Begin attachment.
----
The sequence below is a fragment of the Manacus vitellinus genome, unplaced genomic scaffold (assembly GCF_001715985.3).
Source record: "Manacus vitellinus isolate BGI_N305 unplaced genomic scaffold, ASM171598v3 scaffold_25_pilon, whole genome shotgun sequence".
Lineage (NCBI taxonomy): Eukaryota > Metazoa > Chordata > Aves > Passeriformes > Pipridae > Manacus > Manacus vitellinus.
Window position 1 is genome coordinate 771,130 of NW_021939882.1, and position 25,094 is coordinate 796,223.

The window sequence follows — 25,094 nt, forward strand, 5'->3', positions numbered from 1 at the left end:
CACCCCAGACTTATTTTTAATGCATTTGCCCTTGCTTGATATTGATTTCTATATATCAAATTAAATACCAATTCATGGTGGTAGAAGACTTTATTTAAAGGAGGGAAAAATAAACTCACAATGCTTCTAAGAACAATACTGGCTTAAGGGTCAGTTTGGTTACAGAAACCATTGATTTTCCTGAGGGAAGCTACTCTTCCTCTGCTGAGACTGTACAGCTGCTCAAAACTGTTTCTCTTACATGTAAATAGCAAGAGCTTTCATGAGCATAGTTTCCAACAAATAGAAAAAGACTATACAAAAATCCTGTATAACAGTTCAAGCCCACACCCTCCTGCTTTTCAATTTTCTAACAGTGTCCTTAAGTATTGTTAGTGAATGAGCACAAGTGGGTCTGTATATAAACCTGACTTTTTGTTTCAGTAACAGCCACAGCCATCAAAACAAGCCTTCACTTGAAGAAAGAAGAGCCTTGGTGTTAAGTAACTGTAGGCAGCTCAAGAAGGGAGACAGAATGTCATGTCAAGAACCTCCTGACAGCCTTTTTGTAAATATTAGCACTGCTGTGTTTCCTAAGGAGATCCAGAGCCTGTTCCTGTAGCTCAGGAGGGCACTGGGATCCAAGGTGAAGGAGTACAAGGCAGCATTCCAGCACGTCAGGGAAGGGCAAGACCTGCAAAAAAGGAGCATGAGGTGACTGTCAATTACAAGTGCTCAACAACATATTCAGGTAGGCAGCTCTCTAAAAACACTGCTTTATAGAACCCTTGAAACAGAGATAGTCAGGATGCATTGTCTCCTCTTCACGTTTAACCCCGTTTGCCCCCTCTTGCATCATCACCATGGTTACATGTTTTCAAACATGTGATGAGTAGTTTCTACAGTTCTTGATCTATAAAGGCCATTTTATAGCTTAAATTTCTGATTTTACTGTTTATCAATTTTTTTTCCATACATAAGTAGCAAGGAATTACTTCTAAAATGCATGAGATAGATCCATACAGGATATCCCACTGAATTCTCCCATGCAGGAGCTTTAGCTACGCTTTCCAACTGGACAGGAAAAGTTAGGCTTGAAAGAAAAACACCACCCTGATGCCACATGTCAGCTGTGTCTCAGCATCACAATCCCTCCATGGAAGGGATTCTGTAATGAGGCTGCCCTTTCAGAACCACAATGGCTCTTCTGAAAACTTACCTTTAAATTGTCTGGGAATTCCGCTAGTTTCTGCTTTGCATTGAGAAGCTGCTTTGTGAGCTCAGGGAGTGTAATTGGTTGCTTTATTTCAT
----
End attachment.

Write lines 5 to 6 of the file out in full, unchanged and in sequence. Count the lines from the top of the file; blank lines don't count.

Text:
The window sequence follows — 25,094 nt, forward strand, 5'->3', positions numbered from 1 at the left end:
CACCCCAGACTTATTTTTAATGCATTTGCCCTTGCTTGATATTGATTTCTATATATCAAATTAAATACCAATTCATGGTGGTAGAAGACTTTATTTAAAGGAGGGAAAAATAAACTCACAATGCTTCTAAGAACAATACTGGCTTAAGGGTCAGTTTGGTTACAGAAACCATTGATTTTCCTGAGGGAAGCTACTCTTCCTCTGCTGAGACTGTACAGCTGCTCAAAACTGTTTCTCTTACATGTAAATAGCAAGAGCTTTCATGAGCATAGTTTCCAACAAATAGAAAAAGACTATACAAAAATCCTGTATAACAGTTCAAGCCCACACCCTCCTGCTTTTCAATTTTCTAACAGTGTCCTTAAGTATTGTTAGTGAATGAGCACAAGTGGGTCTGTATATAAACCTGACTTTTTGTTTCAGTAACAGCCACAGCCATCAAAACAAGCCTTCACTTGAAGAAAGAAGAGCCTTGGTGTTAAGTAACTGTAGGCAGCTCAAGAAGGGAGACAGAATGTCATGTCAAGAACCTCCTGACAGCCTTTTTGTAAATATTAGCACTGCTGTGTTTCCTAAGGAGATCCAGAGCCTGTTCCTGTAGCTCAGGAGGGCACTGGGATCCAAGGTGAAGGAGTACAAGGCAGCATTCCAGCACGTCAGGGAAGGGCAAGACCTGCAAAAAAGGAGCATGAGGTGACTGTCAATTACAAGTGCTCAACAACATATTCAGGTAGGCAGCTCTCTAAAAACACTGCTTTATAGAACCCTTGAAACAGAGATAGTCAGGATGCATTGTCTCCTCTTCACGTTTAACCCCGTTTGCCCCCTCTTGCATCATCACCATGGTTACATGTTTTCAAACATGTGATGAGTAGTTTCTACAGTTCTTGATCTATAAAGGCCATTTTATAGCTTAAATTTCTGATTTTACTGTTTATCAATTTTTTTTCCATACATAAGTAGCAAGGAATTACTTCTAAAATGCATGAGATAGATCCATACAGGATATCCCACTGAATTCTCCCATGCAGGAGCTTTAGCTACGCTTTCCAACTGGACAGGAAAAGTTAGGCTTGAAAGAAAAACACCACCCTGATGCCACATGTCAGCTGTGTCTCAGCATCACAATCCCTCCATGGAAGGGATTCTGTAATGAGGCTGCCCTTTCAGAACCACAATGGCTCTTCTGAAAACTTACCTTTAAATTGTCTGGGAATTCCGCTAGTTTCTGCTTTGCATTGAGAAGCTGCTTTGTGAGCTCAGGGAGTGTAATTGGTTGCTTTATTTCAT